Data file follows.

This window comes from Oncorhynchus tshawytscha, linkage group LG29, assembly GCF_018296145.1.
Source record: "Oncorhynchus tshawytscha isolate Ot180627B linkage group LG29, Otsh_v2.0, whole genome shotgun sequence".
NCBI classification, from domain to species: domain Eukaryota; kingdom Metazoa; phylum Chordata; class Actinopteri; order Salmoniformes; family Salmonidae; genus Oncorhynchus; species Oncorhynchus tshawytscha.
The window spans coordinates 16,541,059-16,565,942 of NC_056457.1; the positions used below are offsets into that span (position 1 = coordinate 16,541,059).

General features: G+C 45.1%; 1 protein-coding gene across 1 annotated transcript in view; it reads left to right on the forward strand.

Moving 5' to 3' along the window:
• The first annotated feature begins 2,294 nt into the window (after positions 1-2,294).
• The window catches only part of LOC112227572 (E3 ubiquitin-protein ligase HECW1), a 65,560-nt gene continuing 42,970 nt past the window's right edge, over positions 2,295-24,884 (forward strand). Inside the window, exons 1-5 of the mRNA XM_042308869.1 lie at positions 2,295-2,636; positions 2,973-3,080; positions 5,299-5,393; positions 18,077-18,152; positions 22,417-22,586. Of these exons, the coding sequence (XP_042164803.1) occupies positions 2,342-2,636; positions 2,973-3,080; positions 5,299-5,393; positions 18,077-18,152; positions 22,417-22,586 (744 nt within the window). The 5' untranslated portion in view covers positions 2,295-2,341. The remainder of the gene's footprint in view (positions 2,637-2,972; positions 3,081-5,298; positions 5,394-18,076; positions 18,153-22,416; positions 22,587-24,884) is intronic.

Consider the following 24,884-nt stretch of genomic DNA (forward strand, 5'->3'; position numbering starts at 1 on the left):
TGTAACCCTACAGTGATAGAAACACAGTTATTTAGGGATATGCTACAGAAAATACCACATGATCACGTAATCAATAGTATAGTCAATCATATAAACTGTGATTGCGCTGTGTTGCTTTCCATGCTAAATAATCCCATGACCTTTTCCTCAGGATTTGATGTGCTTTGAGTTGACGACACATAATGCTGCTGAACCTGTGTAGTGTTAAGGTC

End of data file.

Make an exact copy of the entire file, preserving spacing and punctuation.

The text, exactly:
This window comes from Oncorhynchus tshawytscha, linkage group LG29, assembly GCF_018296145.1.
Source record: "Oncorhynchus tshawytscha isolate Ot180627B linkage group LG29, Otsh_v2.0, whole genome shotgun sequence".
NCBI classification, from domain to species: domain Eukaryota; kingdom Metazoa; phylum Chordata; class Actinopteri; order Salmoniformes; family Salmonidae; genus Oncorhynchus; species Oncorhynchus tshawytscha.
The window spans coordinates 16,541,059-16,565,942 of NC_056457.1; the positions used below are offsets into that span (position 1 = coordinate 16,541,059).

General features: G+C 45.1%; 1 protein-coding gene across 1 annotated transcript in view; it reads left to right on the forward strand.

Moving 5' to 3' along the window:
• The first annotated feature begins 2,294 nt into the window (after positions 1-2,294).
• The window catches only part of LOC112227572 (E3 ubiquitin-protein ligase HECW1), a 65,560-nt gene continuing 42,970 nt past the window's right edge, over positions 2,295-24,884 (forward strand). Inside the window, exons 1-5 of the mRNA XM_042308869.1 lie at positions 2,295-2,636; positions 2,973-3,080; positions 5,299-5,393; positions 18,077-18,152; positions 22,417-22,586. Of these exons, the coding sequence (XP_042164803.1) occupies positions 2,342-2,636; positions 2,973-3,080; positions 5,299-5,393; positions 18,077-18,152; positions 22,417-22,586 (744 nt within the window). The 5' untranslated portion in view covers positions 2,295-2,341. The remainder of the gene's footprint in view (positions 2,637-2,972; positions 3,081-5,298; positions 5,394-18,076; positions 18,153-22,416; positions 22,587-24,884) is intronic.

Consider the following 24,884-nt stretch of genomic DNA (forward strand, 5'->3'; position numbering starts at 1 on the left):
TGTAACCCTACAGTGATAGAAACACAGTTATTTAGGGATATGCTACAGAAAATACCACATGATCACGTAATCAATAGTATAGTCAATCATATAAACTGTGATTGCGCTGTGTTGCTTTCCATGCTAAATAATCCCATGACCTTTTCCTCAGGATTTGATGTGCTTTGAGTTGACGACACATAATGCTGCTGAACCTGTGTAGTGTTAAGGTC